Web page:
After falling from 18 to an all-time low of five in the second quarter, the Rand Merchant Bank (RMB)/Bureau for Economic Research (BER) business confidence index (BCI) rebounded to 24 in the third quarter.
Assurance, advisory and tax services firm PwC says the latest BCI remains among the worst readings since the turn of the millennium. During the global financial crisis of 2008/9, for example, the lowest reading was 25 (in the third quarter of 2009).
However, the BER states that, from such a low base, when the strictest of the Alert Level lockdowns took effect, this improvement is not entirely unexpected. But, even so, the BER states that, while the outcome is pleasing, sentiment remains heavily depressed, with almost eight out of every ten business executives surveyed regarding prevailing business conditions as unsatisfactory.
This sentiment is shared by PwC, which states that the still-negative overall BCI reading for the third quarter is not surprising. Available economic data for the third quarter are less negative compared with the second quarter, but “still very bleak”.
As such, PwC points out that the IHS Markit South Africa Purchasing Managers Index showed a smaller decline in private sector activity during July and August compared with the April to June period.
Further, PwC highlights that new-vehicle sales declined by a mean of 28% in July and August compared with an average drop of 65.7% during the second quarter.
The weak state of the economy resulted in a decline of 14.8% year-on-year in government revenue during July. By early September, workplace activity was still 28% lower compared to the start of the year.
The third-quarter survey was conducted online between August12 and 31 and gathered input from about 1 800 executives, spread across the building, manufacturing and domestic trade sectors.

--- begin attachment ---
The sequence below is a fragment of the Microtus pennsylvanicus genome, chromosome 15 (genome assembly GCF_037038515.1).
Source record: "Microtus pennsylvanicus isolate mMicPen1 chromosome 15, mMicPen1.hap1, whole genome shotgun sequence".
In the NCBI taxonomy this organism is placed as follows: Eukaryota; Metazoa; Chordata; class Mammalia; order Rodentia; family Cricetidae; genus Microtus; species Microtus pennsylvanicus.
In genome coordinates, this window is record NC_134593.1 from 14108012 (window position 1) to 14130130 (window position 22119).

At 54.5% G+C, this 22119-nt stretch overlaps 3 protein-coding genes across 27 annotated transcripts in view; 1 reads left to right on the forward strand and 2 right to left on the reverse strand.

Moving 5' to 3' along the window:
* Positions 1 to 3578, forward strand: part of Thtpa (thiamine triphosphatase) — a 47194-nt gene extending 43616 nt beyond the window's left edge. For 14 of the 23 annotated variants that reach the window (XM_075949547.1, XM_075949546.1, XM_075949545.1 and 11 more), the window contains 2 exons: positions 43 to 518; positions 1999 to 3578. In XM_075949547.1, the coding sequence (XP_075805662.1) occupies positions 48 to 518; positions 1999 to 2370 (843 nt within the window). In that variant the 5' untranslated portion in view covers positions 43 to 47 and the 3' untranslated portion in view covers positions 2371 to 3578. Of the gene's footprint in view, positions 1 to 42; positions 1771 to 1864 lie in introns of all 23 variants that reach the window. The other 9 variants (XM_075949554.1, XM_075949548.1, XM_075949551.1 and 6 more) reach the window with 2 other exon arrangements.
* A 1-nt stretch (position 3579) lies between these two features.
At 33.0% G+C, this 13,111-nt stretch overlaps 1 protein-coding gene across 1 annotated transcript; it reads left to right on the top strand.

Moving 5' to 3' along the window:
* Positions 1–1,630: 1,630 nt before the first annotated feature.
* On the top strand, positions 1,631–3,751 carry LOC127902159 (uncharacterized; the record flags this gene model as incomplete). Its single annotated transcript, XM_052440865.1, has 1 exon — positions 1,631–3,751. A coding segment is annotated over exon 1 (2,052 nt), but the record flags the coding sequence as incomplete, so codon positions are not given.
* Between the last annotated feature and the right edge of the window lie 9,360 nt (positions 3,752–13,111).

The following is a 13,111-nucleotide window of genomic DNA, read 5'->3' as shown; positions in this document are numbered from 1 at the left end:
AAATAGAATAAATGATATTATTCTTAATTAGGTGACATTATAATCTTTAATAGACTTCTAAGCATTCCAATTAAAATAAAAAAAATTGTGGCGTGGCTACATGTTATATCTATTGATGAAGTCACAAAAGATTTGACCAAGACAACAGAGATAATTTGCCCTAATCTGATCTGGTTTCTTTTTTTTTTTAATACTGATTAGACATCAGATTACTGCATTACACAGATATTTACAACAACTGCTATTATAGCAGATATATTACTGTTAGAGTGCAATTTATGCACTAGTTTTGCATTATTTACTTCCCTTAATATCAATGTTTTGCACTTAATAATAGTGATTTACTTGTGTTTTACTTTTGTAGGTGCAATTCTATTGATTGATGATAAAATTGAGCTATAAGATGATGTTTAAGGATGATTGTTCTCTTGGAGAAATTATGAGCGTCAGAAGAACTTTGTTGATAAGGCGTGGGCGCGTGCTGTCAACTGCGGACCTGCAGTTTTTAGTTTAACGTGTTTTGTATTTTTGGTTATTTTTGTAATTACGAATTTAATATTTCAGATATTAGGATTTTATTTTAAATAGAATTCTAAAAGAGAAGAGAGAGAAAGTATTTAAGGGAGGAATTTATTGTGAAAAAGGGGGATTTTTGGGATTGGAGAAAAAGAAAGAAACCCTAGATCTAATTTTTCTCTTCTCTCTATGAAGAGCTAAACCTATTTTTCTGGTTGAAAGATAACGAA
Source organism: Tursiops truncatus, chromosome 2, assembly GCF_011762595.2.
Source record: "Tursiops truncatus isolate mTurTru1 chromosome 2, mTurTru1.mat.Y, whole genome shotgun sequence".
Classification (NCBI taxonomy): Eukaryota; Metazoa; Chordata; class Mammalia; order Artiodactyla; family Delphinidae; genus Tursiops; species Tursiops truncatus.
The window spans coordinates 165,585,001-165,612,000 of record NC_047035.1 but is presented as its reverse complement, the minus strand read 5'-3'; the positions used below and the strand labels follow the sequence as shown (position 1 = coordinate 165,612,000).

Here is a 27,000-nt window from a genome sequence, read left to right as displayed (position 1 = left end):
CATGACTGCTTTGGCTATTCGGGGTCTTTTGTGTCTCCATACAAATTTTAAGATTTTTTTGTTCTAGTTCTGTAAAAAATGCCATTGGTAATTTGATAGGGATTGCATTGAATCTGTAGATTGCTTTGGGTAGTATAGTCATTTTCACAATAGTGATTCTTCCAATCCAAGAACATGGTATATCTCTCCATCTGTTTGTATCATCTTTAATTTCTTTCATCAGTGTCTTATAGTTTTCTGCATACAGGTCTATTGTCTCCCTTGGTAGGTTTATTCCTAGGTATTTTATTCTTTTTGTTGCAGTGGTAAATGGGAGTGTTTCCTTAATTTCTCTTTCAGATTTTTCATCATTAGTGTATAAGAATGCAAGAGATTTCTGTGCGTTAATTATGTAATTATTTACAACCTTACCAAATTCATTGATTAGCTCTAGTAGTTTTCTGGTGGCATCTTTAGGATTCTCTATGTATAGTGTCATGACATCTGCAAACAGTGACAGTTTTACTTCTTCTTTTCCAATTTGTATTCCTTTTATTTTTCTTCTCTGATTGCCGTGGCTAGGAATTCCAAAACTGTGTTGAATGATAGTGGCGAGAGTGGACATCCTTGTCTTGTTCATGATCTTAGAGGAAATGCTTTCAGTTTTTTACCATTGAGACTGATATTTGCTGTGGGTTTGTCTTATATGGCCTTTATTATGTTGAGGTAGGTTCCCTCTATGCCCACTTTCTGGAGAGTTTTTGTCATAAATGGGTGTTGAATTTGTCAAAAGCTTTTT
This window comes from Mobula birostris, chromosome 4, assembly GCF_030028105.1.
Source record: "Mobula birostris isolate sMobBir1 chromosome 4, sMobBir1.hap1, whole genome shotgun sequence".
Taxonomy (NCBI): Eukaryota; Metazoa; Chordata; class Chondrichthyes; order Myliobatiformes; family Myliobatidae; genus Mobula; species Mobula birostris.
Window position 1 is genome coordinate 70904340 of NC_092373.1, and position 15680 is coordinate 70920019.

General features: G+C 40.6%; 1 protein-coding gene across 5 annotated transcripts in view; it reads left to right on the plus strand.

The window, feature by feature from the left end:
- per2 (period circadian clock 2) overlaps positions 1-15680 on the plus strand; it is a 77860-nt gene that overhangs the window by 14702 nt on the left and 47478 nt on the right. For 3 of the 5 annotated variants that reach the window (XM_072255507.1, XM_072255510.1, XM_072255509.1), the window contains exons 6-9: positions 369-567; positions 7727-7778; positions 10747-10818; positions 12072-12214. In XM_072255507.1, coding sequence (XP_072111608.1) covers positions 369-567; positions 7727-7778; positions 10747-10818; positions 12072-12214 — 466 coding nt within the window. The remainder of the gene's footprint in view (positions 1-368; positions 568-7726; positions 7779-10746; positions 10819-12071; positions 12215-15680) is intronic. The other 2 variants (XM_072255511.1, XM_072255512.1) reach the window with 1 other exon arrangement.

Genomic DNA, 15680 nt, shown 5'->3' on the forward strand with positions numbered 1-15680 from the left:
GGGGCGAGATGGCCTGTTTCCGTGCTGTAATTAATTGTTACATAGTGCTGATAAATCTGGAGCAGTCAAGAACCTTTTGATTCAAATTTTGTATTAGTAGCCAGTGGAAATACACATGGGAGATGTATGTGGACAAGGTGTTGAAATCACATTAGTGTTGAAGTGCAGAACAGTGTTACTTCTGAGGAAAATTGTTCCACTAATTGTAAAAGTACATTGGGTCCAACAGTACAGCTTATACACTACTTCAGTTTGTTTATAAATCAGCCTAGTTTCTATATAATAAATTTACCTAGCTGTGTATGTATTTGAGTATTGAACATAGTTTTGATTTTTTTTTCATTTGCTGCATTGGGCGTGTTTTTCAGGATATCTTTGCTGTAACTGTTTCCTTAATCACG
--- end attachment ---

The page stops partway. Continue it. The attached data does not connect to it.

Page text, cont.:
The fieldwork for the third quarter survey covered the period immediately following the announcement by President Cyril Ramaphosa of moving the country to the less restrictive Alert Level 2 on August 17. It was also completed before the renewed onset of widespread load-shedding.
As such, PwC suggests that business sentiment could well have deteriorated in September as power outages adversely affected the economy. The firm estimates that the negative impact of load-shedding thisyear will completely cancel out the positive impact created by interest rate cuts and payments under the Temporary Employer/Employee Relief Scheme (TERS). “With this in mind, our baseline scenario is for the South African economy to contract by an average of 10.4% during the 2020 calendar year,” states PwC.
Of the five sectors making up the composite RMB/BER BCI, the rebound in wholesale confidence by 29 points to 33 in the third quarter was the largest. A vibrant agricultural sector (that boosted certain consumer goods sales) and a further recovery in international trade are two key factors that drove the increase in wholesale confidence.
The index finds that after falling to 11 in the second quarter, retail sentiment improved by a sizeable 25 points to 36. PwC says retail sentiment was lifted by expectations of improved sales towards year-end and continued cost-cutting.